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For Ruby Nye, and also for Novia (who had the idea)
1. Remembering the frost...
You are so cold.
We have wrapped you in every single blanket from our packs; in the first hours you tossed your head restlessly and I could see your eyes move under the pale lids. But now you lie still. Your face is lifeless like polished stone. I took your hand a while ago, but I wasn’t able to warm it, and now I am shivering myself instead.
I’ll never forget the consuming panic I felt when you vanished before my very eyes this last accursed evening… something dark and horrible leaned over you like a black shade of despair, and then I heard you cry out words I couldn’t understand. I stumbled around, helplessly screaming your name, and then Strider was there, his blazing torch the only light in the blinding darkness.
„Keep him warm.” Strider said before he went away. There is some hot water in the pot over the small fire, and Pippin and I are taking turns in washing that cruel wound in your shoulder with a clean, soaked cloth. And I can still feel the fear linger in my mind… will they come back, those Riders, now that we’re alone and without someone who can really handle a sword to protect us? Will Strider return?
I would give a lot to know what Strider said to Sam before he left. Sam has been staring at that big, strange, weathered Man with distrustful eyes, day after day since we left Bree. There was a lot of muttering under his breath, things like: “Where is he goin’ to lead us, that strange fellow we don’t know nothing about?” or „This will end up in a terrible sort of mess, and no mistake.” I’m pretty sure Strider has heard most of it, he has astonishingly sharp ears. But he doesn’t seem to mind at all. He simply kept walking on those long legs, and I’m sure without him we would have been lost in this wilderness long ago.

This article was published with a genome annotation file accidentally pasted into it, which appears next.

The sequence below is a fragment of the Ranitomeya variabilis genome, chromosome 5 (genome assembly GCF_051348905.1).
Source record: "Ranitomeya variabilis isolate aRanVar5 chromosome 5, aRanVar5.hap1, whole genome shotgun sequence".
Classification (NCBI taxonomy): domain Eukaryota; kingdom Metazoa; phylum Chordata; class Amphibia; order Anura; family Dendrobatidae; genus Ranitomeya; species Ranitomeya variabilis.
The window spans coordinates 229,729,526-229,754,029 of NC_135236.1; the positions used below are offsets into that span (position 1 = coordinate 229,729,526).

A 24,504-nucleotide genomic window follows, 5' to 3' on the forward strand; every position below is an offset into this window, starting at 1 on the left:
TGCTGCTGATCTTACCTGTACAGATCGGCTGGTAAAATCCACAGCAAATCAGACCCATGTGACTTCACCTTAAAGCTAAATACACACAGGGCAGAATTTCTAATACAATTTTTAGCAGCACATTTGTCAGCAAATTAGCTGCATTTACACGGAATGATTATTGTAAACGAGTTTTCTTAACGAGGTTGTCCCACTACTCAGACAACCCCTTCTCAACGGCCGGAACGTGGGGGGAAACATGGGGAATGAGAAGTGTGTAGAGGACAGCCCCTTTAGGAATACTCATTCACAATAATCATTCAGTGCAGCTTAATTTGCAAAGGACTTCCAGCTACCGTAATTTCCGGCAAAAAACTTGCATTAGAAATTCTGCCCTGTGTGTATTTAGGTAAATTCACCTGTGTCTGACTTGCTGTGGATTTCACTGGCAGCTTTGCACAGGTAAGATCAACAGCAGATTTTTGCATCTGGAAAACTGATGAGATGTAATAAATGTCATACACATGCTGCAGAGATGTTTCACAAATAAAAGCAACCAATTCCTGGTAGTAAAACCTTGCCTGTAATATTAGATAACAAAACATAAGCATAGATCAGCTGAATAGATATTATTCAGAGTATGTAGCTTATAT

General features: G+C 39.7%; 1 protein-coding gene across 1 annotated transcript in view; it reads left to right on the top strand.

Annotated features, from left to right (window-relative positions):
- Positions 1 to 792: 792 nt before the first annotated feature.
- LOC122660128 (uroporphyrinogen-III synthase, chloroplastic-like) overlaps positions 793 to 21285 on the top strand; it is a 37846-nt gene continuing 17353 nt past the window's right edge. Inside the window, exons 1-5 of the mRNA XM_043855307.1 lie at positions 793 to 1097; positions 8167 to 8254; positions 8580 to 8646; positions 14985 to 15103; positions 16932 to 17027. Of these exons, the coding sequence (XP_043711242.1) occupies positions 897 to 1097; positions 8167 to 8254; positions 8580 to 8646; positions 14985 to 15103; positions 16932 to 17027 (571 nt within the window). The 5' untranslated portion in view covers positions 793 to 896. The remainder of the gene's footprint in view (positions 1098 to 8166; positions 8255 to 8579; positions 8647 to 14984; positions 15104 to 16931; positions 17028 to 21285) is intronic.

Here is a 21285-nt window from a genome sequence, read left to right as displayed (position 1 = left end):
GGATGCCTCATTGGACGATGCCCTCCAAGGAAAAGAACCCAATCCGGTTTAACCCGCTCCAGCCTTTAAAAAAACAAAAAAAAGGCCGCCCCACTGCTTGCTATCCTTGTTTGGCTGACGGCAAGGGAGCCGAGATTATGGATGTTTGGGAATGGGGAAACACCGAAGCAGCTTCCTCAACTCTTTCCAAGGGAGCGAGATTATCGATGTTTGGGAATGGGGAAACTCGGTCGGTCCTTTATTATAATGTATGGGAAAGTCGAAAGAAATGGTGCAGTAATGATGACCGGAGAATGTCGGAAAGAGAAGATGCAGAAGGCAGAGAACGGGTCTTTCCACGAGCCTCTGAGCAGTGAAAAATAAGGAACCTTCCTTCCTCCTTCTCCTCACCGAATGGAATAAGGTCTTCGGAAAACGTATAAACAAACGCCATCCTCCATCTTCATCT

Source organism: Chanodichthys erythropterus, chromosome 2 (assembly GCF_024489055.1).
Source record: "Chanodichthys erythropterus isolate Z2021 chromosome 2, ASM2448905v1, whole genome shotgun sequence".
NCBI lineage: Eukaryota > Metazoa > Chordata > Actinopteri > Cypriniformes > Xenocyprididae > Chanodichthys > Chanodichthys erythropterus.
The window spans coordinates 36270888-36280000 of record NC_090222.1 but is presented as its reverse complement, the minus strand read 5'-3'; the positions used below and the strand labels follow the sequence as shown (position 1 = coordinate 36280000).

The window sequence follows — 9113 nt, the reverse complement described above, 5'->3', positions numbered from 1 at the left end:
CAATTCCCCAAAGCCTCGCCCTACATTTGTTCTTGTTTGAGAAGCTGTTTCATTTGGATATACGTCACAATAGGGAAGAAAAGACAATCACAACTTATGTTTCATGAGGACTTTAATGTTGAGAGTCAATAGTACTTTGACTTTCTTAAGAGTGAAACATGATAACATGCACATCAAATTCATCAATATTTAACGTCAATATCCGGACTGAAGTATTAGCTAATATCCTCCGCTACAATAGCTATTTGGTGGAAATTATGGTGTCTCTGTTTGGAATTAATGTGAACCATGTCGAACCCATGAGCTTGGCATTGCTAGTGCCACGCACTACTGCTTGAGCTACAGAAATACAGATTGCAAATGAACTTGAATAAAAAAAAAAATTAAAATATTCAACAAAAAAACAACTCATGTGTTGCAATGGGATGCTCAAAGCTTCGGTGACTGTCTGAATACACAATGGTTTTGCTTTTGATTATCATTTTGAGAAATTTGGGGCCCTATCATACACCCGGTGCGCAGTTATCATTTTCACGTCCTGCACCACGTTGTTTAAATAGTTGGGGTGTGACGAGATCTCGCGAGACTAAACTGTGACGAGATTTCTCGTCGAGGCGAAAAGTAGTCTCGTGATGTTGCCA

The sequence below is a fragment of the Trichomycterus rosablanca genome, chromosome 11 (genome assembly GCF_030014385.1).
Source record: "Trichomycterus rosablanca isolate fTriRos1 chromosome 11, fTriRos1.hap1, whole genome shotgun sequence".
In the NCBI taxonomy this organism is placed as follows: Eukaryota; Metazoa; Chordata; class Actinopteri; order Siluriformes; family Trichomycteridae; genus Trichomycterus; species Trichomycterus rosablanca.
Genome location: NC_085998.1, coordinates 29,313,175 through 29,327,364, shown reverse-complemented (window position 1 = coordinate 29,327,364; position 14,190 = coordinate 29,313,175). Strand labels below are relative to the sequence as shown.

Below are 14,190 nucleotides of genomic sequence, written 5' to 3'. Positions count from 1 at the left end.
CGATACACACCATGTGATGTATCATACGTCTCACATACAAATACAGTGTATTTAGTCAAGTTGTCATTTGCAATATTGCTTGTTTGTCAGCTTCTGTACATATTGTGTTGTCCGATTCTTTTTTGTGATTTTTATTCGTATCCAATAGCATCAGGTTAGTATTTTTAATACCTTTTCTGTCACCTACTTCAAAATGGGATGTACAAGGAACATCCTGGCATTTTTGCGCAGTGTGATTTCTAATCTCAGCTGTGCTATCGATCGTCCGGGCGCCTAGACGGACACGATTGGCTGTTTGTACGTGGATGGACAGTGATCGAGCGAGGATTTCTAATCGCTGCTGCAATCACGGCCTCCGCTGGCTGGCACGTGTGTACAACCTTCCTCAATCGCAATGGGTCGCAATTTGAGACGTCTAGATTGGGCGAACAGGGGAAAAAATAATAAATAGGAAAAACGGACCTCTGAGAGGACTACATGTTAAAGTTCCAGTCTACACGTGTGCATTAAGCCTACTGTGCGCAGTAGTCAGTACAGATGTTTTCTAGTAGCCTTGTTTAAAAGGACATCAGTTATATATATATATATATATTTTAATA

Your voice, hoarse and confused. I lean over you and touch your brow.
„I’m here, Frodo. How do you feel?”
I want to kick myself. What a silly question - as if I couldn’t see how the pain eats you up. Once more I take your hand, and once more I shy back from the coldness, flowing down from your shoulder and burning my skin like ice.
A sudden memory crosses my mind, seemingly pointless, but strong and vivid like a blow. When I was a child in Buckland, in one of the two really cold winters I remember, we hacked a hole in the frozen trout pond near Bucklebury and filled the chunks of ice into an old bucket. Then we stood around it, betting who could stick his hand in for the longest time. And I didn’t want to lose, perhaps because of Pippin. He was five years old then, and I was his hero, and his eyes didn’t leave my face for a second. First I lost all feeling in my fingers, followed by a growing ache rising in my arm and making my eyes water. When we returned to Brandy Hall, my hand looked like something that didn’t belong to my body any more. While my mother completely lost her poise and yelled for warm blankets and hot tea, you only shook your head, hurried out again and filled that fateful bucket with snow. You rubbed the mistreated hand with fists full of snow until the blood started to circulate again and I sat on your lap, whimpering, my face buried against your shoulder. Finally you took one of the blankets, wrapped me in und told me a story about a brave hobbit farmer, his dog and a dangerous giant, and I forgot the stinging pain, the fear and the creepy sight of my nearly frozen fingers and fell asleep in your embrace.